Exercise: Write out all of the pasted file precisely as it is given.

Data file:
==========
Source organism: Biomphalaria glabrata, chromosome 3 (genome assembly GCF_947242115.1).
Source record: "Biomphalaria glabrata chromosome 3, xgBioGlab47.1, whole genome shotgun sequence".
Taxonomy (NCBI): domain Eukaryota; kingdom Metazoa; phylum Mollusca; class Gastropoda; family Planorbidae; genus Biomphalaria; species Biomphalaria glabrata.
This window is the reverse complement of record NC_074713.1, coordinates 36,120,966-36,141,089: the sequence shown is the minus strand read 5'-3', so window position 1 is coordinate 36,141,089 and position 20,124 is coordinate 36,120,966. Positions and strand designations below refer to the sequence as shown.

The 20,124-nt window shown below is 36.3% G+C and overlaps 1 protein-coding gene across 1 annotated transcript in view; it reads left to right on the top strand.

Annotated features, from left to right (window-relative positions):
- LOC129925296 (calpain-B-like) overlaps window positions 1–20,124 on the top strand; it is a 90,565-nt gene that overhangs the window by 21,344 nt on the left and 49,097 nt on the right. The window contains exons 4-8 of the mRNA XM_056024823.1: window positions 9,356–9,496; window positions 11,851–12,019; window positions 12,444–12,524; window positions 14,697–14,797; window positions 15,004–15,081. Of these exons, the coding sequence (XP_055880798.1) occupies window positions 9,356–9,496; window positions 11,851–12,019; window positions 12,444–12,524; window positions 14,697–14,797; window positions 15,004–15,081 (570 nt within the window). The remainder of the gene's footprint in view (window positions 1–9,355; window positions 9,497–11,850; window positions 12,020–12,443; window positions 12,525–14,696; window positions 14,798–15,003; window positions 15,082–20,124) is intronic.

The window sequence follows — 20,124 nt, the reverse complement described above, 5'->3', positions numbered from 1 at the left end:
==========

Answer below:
Source organism: Biomphalaria glabrata, chromosome 3 (genome assembly GCF_947242115.1).
Source record: "Biomphalaria glabrata chromosome 3, xgBioGlab47.1, whole genome shotgun sequence".
Taxonomy (NCBI): domain Eukaryota; kingdom Metazoa; phylum Mollusca; class Gastropoda; family Planorbidae; genus Biomphalaria; species Biomphalaria glabrata.
This window is the reverse complement of record NC_074713.1, coordinates 36,120,966-36,141,089: the sequence shown is the minus strand read 5'-3', so window position 1 is coordinate 36,141,089 and position 20,124 is coordinate 36,120,966. Positions and strand designations below refer to the sequence as shown.

The 20,124-nt window shown below is 36.3% G+C and overlaps 1 protein-coding gene across 1 annotated transcript in view; it reads left to right on the top strand.

Annotated features, from left to right (window-relative positions):
- LOC129925296 (calpain-B-like) overlaps window positions 1–20,124 on the top strand; it is a 90,565-nt gene that overhangs the window by 21,344 nt on the left and 49,097 nt on the right. The window contains exons 4-8 of the mRNA XM_056024823.1: window positions 9,356–9,496; window positions 11,851–12,019; window positions 12,444–12,524; window positions 14,697–14,797; window positions 15,004–15,081. Of these exons, the coding sequence (XP_055880798.1) occupies window positions 9,356–9,496; window positions 11,851–12,019; window positions 12,444–12,524; window positions 14,697–14,797; window positions 15,004–15,081 (570 nt within the window). The remainder of the gene's footprint in view (window positions 1–9,355; window positions 9,497–11,850; window positions 12,020–12,443; window positions 12,525–14,696; window positions 14,798–15,003; window positions 15,082–20,124) is intronic.

The window sequence follows — 20,124 nt, the reverse complement described above, 5'->3', positions numbered from 1 at the left end: